New Mexico Promissory Note: What Is It?
A New Mexico promissory note is a contract between a lender and a borrower. The lender provides a loan and the borrower agrees to repay it. The written promissory note explains the relationship between the parties and outlines how the loan will be repaid. New Mexico promissory notes may be secured or unsecured. An example of a secured promissory note is a loan for a vehicle. If the borrower doesn’t uphold their responsibilities as explained in the promissory note, the lender will repossess the vehicle. The vehicle acts as collateral. In addition to the lender and the borrower, there may also be a co-signer.
What Is the Maximum Interest Rate Charged in New Mexico?
In New Mexico, the maximum interest rate that may be charged for promissory notes is 15%. If a lender charges more than 15%, they could very well face serious legal repercussions.
How to Write a New Mexico Promissory Note
The first step taken when writing a New Mexico promissory note is to decide whether the note is secured or unsecured. If the note is secured, make sure that the word “secured” is used in the title. For example, “New Mexico Secured Promissory Note.” If a secured note is not properly titled, a legal dispute could very well result in the court treating the agreement as unsecured. After the proper title, include the following information to create the details of the agreement:
- The date of creation for the promissory note. This date, as well as the date that the document is signed, is extremely important because it helps prove that the contract is valid between the parties. The dates also influence legal deadlines for certain activities, such as filing a lawsuit for defaulting on the payments or for engaging in collections activities.
- Identifying information and role within the agreement. Every party should be identified by their legal name along with their role. This includes co-signers. For example, Blue Dog Auto Company, Inc., Lender.
- The mailing address for each party. List the full mailing address for each party. If the New Mexico promissory note is secured, include the physical address for the borrower and any listed co-signer. If the lender has both a mailing address and a payment address, the payment address should be documented with the repayment agreement.
- The principal loan provided to the borrower. This amount does not include the interest charged on the loan. Before the New Mexico promissory note is executed, this amount should be reviewed for accuracy.
- Yearly interest rate charged on the loan. This may not exceed 15% under New Mexico law. In the promissory note, this may be listed as the annual percentage rate (APR), yearly interest rate, or per annum.
- Payment agreement. The payment agreement portion outlines how the borrower will repay the loan. This should include the number of installments the borrower will pay to satisfy the loan, the amount for each payment, and the due date for each payment. If the lender will charge a late fee, the amount of the late fee as well as when it will be assessed. This is the section where the lender’s payment address should be listed.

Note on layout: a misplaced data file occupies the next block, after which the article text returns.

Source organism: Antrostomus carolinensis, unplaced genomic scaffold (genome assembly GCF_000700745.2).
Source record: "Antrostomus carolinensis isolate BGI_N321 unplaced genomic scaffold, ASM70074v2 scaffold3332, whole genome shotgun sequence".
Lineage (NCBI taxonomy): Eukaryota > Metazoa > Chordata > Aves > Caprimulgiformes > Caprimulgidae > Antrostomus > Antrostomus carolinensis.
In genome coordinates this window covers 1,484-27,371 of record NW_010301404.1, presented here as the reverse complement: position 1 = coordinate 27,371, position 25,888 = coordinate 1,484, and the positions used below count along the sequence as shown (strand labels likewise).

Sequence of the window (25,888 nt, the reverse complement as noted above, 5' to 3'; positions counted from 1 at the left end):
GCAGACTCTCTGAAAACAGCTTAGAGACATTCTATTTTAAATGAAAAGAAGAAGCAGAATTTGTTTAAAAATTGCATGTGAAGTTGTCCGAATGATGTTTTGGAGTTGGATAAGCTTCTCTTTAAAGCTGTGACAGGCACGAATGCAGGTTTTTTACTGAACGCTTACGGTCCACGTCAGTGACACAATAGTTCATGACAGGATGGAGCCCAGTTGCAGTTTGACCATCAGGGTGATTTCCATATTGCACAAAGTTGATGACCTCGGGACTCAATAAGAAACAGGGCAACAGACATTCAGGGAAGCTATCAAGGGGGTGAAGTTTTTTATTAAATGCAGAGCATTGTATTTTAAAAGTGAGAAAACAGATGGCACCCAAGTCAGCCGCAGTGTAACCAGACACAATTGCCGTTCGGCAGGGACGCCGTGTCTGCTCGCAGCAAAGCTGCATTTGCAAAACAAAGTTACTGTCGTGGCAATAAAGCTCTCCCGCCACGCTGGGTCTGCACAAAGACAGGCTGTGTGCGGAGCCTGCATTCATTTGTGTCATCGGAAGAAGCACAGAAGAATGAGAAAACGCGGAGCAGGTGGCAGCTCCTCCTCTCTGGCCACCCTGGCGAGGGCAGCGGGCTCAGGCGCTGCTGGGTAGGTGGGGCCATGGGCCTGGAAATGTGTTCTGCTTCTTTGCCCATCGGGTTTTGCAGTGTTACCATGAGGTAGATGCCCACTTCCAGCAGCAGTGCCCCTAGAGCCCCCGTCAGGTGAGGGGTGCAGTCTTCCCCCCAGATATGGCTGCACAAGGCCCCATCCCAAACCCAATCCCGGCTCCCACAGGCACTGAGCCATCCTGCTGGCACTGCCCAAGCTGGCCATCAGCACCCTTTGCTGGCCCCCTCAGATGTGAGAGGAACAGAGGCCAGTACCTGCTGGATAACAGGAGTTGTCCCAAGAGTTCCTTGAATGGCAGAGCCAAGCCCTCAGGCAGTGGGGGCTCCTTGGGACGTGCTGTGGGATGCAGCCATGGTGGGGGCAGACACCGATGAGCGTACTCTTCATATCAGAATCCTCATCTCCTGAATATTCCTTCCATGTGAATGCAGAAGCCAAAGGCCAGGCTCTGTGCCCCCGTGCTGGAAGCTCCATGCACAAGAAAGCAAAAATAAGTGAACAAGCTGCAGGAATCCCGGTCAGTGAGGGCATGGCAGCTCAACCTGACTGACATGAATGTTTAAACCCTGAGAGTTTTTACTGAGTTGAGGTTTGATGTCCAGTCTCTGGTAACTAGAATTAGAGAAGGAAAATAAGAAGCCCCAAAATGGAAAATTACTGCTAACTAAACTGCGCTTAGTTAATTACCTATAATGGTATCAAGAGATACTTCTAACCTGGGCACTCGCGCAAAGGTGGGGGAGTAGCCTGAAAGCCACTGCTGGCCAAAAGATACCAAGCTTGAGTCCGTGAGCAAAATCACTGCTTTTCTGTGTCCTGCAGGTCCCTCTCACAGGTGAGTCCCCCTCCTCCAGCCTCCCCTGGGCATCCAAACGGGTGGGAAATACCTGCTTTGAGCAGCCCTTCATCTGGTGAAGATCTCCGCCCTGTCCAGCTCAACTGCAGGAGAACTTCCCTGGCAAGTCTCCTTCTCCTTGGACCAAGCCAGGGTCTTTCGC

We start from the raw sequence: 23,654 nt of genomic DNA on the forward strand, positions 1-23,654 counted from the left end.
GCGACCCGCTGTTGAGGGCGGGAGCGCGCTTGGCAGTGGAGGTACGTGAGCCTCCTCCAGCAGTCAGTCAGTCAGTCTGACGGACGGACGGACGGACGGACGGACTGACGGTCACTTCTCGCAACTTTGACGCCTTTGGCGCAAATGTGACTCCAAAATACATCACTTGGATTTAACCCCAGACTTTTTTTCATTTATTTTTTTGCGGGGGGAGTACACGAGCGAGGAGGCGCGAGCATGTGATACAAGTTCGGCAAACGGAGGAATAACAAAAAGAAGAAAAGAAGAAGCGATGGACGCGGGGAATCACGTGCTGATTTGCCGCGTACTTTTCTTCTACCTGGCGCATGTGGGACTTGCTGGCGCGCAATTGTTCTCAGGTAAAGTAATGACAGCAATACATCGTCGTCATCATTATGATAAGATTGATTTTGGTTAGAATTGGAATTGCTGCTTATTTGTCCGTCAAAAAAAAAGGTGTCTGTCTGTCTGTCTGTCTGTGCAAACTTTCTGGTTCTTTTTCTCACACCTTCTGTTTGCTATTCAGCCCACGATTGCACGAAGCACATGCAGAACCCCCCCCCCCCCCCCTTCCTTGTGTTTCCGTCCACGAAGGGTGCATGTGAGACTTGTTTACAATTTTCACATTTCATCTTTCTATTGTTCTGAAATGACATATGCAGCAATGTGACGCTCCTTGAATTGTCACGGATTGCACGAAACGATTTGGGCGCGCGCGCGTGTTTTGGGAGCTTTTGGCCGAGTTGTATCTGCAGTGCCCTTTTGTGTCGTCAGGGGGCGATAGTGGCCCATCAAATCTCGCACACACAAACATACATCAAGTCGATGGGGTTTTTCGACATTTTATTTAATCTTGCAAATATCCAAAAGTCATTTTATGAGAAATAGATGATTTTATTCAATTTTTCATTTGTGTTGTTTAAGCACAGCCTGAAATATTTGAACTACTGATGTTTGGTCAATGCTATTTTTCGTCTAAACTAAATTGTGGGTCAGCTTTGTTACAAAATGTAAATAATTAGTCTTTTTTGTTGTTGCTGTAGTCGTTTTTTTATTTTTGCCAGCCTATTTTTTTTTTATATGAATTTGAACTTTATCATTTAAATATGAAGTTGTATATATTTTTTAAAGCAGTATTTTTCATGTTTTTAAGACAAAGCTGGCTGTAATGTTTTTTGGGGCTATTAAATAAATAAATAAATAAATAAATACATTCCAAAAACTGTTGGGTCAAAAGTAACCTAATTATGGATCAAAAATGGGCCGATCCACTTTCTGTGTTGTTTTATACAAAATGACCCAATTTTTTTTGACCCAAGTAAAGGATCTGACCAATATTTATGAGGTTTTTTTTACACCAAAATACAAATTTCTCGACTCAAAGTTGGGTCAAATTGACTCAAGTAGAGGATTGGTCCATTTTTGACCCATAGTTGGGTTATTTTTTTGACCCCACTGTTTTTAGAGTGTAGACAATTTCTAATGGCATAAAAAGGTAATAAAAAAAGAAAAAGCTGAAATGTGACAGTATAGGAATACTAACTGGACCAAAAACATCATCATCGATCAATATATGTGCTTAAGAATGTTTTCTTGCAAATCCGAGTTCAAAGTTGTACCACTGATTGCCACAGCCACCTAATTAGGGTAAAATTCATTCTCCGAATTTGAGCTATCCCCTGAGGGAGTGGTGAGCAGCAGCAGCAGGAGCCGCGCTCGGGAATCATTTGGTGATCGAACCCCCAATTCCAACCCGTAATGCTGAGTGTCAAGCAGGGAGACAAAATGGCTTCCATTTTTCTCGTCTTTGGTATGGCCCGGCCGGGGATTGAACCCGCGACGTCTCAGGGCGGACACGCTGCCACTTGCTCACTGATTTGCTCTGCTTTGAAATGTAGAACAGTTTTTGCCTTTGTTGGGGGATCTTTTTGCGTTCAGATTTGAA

If the promissory note is secured, there should be a description of the collateral. Without a description, a legal dispute could mean that the court treats the note as unsecured.
After the general information related to the parties and the loan, a New Mexico promissory note then uses certain clauses to create the terms and conditions of the agreement. Below, you’ll find a list of commonly used clauses:
- Interest Due in the Event of Default. Many promissory notes start with a lower interest rate and then charge a higher interest rate if the borrower defaults on the agreement in some way. This clause lists the amount of interest that will be charged if the borrower does not comply with the note. This amount may not exceed the state maximum.
- Payment Allocation. A payment allocation clause defines how payments are split between the principal loan and the interest.
- Prepayment. A prepayment clause explains whether the borrower will face a financial penalty for paying off the loan early.
- Acceleration. Acceleration is the lender’s legal right to immediately demand payment in full if the borrower does not comply with the terms of the agreement.
- Attorney Fees and Costs. For parties involved in a legal dispute over the New Mexico promissory note, this clause explains how attorney fees and costs are handled.
- Waiver of Presentments. The purpose of this clause is to state that the lender’s actual presence is not required at the time the borrower makes payments.
- Severability. A severability clause keeps the rest of the promissory note in effect if one portion of it is found to be invalid.
- Conflicting Terms. This clause explains how any conflicting terms within the agreement will be clarified.
- Notice. This clause states whether the lender will notify the borrower if they plan to sue because of default.
- Governing Law. This is the state whose laws will be followed if there is a legal dispute related to the promissory note.
There is no legal requirement to have a New Mexico promissory note notarized. To properly execute the note, it should be signed and dated by the borrower and any listed co-signer.
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